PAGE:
Fighting against war criminals

Munshi attracted the wrath of Islamists when he founded the Shahbag movement in his home country in 2013. The movement called for the punishment of those responsible for war crimes committed when Bangladesh fought for its independence against Pakistan in 1971. Roughly 3 million people died during that war.

In Bangladesh, Munshi achieved significant notoriety; his blog had 500,000 followers and 1 million people took to the street when he called for protest via his “Blogger online activist network.”

“It was wonderful, a dream,” Munshi says as his eyes light up.

However, that dream ultimately turned into a nightmare. With the mass demonstrations came death threats. His opponents argued that the movement was un-Islamic and led by atheists. A systematic hunt for Munshi and the leaders of the Shahbag movement began.

Atheists: A growing minority

It might not seem so at first glance, but atheist refugees are not necessarily struggling against Islam. They are fighting for freedom from religion, for the right to question teachings and traditions, for the rights of women and of minorities, for the right to lead a life without religious restrictions.

Atheists are still a minority around the world. According to the Global Index of Religion and Atheism, a Gallup survey conducted in 2012, 13 percent of the world’s population identifies as an atheist. In Saudi Arabia and the United States, that figure is 5 percent, in Germany 15 percent and in China 47 percent.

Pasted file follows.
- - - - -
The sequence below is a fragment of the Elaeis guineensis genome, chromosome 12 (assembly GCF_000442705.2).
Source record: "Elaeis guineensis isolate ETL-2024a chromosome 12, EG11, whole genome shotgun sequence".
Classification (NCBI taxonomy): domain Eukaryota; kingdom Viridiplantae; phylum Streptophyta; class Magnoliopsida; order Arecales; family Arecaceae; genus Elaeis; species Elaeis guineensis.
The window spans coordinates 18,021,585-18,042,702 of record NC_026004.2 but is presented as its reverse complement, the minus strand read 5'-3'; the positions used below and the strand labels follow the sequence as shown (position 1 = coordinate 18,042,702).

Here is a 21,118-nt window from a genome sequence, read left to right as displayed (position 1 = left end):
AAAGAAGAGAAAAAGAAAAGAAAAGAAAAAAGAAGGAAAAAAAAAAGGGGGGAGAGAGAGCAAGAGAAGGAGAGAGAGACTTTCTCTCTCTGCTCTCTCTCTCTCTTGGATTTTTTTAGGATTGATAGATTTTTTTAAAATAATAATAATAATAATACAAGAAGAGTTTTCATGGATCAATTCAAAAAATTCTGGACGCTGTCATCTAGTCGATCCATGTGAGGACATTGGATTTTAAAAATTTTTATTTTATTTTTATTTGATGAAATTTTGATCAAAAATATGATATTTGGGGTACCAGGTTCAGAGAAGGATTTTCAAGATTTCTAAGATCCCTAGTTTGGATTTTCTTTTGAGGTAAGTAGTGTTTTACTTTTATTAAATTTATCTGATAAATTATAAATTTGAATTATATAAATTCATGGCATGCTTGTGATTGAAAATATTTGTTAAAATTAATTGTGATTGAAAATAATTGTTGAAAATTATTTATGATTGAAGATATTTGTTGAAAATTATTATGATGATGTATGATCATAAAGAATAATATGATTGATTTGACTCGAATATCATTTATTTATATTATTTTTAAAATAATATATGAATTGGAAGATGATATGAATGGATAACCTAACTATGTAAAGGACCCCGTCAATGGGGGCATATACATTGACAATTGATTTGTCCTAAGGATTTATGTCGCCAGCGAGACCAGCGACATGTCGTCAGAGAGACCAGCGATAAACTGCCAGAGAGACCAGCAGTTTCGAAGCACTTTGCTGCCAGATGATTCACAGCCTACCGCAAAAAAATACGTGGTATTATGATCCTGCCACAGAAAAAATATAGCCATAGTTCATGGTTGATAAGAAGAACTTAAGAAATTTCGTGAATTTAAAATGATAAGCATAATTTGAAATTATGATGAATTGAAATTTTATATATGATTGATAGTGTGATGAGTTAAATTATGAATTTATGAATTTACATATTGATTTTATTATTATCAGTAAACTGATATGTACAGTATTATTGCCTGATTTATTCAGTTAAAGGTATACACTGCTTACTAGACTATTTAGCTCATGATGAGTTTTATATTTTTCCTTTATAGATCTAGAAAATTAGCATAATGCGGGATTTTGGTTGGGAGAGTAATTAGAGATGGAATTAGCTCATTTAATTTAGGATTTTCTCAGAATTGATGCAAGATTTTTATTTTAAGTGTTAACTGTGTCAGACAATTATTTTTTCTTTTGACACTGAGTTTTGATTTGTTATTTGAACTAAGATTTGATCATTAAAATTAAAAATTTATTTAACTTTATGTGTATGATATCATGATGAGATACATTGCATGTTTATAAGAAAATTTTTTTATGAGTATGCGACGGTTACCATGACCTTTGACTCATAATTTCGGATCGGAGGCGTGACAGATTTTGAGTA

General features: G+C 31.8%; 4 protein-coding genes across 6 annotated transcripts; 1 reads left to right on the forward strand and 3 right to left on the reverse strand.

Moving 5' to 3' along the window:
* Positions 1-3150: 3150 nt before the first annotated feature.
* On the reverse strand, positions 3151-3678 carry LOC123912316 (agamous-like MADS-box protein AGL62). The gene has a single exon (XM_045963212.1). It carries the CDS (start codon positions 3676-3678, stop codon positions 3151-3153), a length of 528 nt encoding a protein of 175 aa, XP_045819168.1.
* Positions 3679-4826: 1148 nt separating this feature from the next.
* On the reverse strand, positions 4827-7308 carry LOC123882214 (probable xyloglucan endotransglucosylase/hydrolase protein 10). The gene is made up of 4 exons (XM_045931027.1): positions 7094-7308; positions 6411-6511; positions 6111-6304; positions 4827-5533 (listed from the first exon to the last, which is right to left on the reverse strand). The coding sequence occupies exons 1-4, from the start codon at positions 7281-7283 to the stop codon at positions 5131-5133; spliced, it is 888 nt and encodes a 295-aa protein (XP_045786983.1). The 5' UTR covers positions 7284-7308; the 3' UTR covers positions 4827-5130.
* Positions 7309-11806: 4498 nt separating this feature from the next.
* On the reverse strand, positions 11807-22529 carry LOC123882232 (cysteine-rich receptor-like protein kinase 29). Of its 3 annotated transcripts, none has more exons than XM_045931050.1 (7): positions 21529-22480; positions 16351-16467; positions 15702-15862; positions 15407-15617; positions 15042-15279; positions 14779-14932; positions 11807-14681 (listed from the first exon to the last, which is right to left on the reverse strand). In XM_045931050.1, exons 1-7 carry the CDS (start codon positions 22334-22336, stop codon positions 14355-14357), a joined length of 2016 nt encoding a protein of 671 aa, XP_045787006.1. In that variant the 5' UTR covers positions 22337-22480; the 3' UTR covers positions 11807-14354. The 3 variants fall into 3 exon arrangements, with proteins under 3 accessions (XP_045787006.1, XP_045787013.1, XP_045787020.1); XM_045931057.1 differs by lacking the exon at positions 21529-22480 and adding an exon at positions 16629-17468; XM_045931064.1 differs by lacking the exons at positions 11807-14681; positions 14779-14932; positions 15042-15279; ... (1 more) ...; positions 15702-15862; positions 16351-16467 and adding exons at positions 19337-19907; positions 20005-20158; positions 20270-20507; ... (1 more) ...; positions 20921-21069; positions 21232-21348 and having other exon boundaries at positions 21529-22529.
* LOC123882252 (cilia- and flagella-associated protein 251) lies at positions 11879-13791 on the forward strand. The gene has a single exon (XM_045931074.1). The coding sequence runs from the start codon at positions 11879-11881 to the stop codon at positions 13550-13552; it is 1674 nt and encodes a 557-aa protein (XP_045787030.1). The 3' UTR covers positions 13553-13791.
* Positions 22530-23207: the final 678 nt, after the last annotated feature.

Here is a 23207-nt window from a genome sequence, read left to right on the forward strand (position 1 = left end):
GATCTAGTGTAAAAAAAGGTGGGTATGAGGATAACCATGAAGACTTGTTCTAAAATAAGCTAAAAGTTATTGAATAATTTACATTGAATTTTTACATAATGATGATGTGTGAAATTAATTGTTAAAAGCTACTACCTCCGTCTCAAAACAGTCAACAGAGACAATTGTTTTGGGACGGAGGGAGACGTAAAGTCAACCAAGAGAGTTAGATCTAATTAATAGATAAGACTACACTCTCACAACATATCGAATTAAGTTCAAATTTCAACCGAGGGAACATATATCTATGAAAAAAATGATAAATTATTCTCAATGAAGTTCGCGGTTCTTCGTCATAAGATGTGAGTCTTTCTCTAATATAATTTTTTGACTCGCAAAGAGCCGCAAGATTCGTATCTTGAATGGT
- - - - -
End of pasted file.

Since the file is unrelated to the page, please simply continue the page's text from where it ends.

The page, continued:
The plight of atheist asylum-seekers gets little attention in German refugee policy. According to a statement by the country’s Federal Office for Migration and Refugees (BAMF), “Origin from a particular country or a particular reason for fleeing, such as religious affiliation or atheism, does not automatically lead to a protection status.”



The first case in which the BAMF recognized atheism as a reason for fleeing concerned Iranian cameraman Siamak Zare. After a long legal dispute, he was officially recognized as a refugee in April 2010 and is considered the first case in which the German state accepted religious persecution of nonreligious people as grounds for asylum.

So far, the legal and political struggle for the recognition of atheism as a reason for asylum is mainly being fought by organizations that specifically deal with the issue. These include the Giordano Bruno Foundation, the Heinrich Böll Foundation, and the Freedom from Religion Foundation and Freedom House in the US.

At the political level, lobbying for the cause has been rather slow in Germany. At least that is the view of the International League of Non-Religious and Atheists and the Atheist Refugee Relief organizations.

Atheist Refugee Relief’s Dittmar Steiner is convinced this will change. “The number of people affected is increasing,” he says. “A year ago it was two to three requests a week — now it is between seven and nine a day.”

Author: Astrid Prange

First published: December 20, 2018

Leave a Reply

Your email address will not be published. Required fields are marked *

This site uses Akismet to reduce spam. Learn how your comment data is processed.